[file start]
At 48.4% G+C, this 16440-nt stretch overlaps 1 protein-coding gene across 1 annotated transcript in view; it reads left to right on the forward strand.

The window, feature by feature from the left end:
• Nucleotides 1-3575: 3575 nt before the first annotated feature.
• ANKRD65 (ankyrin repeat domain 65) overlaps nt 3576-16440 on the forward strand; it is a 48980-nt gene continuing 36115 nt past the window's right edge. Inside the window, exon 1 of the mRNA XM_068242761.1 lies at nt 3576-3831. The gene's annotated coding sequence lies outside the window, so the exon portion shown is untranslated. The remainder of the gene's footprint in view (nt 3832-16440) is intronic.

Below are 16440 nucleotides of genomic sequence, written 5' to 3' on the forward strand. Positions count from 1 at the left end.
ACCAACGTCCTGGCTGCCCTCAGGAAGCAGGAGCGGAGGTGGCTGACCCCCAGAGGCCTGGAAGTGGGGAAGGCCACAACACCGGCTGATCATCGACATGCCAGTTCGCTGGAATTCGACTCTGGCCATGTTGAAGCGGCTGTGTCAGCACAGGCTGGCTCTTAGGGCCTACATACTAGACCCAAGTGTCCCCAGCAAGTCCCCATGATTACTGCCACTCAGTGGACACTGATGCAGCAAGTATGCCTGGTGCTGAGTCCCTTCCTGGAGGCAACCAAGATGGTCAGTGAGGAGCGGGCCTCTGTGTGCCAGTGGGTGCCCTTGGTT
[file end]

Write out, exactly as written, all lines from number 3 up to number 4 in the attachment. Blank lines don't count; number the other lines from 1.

• Nucleotides 1-3575: 3575 nt before the first annotated feature.
• ANKRD65 (ankyrin repeat domain 65) overlaps nt 3576-16440 on the forward strand; it is a 48980-nt gene continuing 36115 nt past the window's right edge. Inside the window, exon 1 of the mRNA XM_068242761.1 lies at nt 3576-3831. The gene's annotated coding sequence lies outside the window, so the exon portion shown is untranslated. The remainder of the gene's footprint in view (nt 3832-16440) is intronic.